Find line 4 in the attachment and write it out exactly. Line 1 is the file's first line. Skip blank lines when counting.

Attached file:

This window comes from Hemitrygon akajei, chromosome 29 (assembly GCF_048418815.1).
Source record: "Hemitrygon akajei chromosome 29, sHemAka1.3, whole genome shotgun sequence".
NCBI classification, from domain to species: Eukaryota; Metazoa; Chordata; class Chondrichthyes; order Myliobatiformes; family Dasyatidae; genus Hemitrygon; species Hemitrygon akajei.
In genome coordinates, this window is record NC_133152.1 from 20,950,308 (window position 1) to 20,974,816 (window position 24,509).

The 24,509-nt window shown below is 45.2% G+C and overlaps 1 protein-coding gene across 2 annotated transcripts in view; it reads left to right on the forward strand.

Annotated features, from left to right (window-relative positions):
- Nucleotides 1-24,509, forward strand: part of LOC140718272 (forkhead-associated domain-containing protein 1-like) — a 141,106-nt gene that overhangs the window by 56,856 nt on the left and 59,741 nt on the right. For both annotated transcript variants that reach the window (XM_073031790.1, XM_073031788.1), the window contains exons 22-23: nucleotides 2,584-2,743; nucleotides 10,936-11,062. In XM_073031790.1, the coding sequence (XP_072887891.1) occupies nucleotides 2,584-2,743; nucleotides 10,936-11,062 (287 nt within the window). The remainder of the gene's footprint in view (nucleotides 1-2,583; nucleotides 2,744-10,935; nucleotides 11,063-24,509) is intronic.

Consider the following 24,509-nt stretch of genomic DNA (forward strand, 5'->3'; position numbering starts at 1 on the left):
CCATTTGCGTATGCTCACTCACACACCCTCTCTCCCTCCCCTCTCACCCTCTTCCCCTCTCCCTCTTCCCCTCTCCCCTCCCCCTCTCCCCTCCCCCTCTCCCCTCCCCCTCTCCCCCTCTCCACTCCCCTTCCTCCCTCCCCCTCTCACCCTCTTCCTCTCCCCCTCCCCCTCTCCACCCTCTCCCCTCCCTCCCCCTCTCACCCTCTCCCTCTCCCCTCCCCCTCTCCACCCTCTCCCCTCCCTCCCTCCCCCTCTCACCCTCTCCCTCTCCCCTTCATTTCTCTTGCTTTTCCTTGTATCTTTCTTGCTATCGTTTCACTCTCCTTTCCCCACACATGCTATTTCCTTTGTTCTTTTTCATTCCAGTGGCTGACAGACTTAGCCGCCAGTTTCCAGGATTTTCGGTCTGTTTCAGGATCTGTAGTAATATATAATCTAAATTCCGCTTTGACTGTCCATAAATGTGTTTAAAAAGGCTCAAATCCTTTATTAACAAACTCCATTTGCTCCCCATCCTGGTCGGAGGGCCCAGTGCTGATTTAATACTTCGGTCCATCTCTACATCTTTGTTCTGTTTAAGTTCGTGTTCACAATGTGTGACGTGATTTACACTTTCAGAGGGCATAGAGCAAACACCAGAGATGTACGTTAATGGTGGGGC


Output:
In genome coordinates, this window is record NC_133152.1 from 20,950,308 (window position 1) to 20,974,816 (window position 24,509).